Tuesday, February 14, 2006

Liquid Layers

An Experiment With Density, Bouyancy and Polar Solvents

What you need: 1) A Small Jar

2) Water

3) A Small Spoon

4) Cooking Oil

5) Food Coloring

What to do:

1) Fill the jar 1/3 with water

2) Stir in a few drops of food coloring to color the water

3) Slowly, fill another third with oil

4) Tightly close the jar and shake

5) Wait and watch for about three minutes

What Happens

When you pour the oil slowly onto the water, it forms a layer on top of the water, because it is less dense than water – that is, the mass of one liter of oil is less than the mass of one liter of water. Thus, the buoyant force on the oil due to the water is greater than its weight and, by Archimedes’s principle, the oil floats – just like a solid object would.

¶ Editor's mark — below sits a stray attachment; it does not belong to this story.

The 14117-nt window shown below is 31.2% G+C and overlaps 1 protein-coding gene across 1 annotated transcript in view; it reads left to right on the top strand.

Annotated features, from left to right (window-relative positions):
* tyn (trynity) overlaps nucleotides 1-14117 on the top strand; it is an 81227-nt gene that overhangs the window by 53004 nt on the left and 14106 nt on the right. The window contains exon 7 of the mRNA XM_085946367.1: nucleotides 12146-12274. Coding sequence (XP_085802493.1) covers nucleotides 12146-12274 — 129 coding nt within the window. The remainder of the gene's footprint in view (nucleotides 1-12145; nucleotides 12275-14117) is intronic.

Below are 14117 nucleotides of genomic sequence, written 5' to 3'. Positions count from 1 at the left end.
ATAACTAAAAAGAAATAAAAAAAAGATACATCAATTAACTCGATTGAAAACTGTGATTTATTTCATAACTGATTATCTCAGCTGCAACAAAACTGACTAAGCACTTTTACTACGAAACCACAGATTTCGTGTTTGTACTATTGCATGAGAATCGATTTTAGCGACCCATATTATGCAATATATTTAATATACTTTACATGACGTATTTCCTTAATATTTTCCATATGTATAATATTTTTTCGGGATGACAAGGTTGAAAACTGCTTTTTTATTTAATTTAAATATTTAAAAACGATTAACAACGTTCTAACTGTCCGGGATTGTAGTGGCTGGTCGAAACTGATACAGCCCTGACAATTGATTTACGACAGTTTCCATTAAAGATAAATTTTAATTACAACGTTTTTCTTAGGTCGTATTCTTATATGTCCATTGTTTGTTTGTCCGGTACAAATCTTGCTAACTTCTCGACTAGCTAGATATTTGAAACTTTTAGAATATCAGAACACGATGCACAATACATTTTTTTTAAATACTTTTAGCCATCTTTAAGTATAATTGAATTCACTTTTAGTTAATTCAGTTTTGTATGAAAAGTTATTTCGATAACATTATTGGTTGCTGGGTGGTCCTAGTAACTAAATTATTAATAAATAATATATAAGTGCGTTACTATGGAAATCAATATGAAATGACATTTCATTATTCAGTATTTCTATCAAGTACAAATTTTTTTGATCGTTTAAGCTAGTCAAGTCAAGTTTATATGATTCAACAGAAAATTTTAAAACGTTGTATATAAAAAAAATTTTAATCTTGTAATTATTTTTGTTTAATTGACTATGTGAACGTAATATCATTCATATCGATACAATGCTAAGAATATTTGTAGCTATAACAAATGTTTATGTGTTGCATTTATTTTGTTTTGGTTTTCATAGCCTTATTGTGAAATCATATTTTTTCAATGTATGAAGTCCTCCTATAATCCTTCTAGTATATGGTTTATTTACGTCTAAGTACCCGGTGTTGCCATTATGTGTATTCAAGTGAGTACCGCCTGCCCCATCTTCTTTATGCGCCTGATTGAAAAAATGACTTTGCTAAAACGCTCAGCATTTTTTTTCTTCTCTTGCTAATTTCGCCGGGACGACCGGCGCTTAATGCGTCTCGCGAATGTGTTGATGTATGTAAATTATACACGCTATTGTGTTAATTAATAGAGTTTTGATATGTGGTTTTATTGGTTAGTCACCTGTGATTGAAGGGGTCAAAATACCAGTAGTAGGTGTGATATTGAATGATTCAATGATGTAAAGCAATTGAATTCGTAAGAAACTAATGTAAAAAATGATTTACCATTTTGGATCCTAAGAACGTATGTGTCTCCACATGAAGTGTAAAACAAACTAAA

When you shake together the oil and water, they separate quickly, because they are “immiscible” (literally non-mixable). This is because of the differences between the water and oil molecules: Water is a “polar” molecule – meaning its positive and negative charged parts are separated onto opposite ends of the molecule and oil is non-polar. This means that the oil molecules don’t interact with the water molecules and there is no attraction to drive the two fluids to mix.

Generally, non-polar fluids do not mix well with other fluids (even other non-polars), because without the attraction there is no reason for the fluids to mix (or stay mixed)

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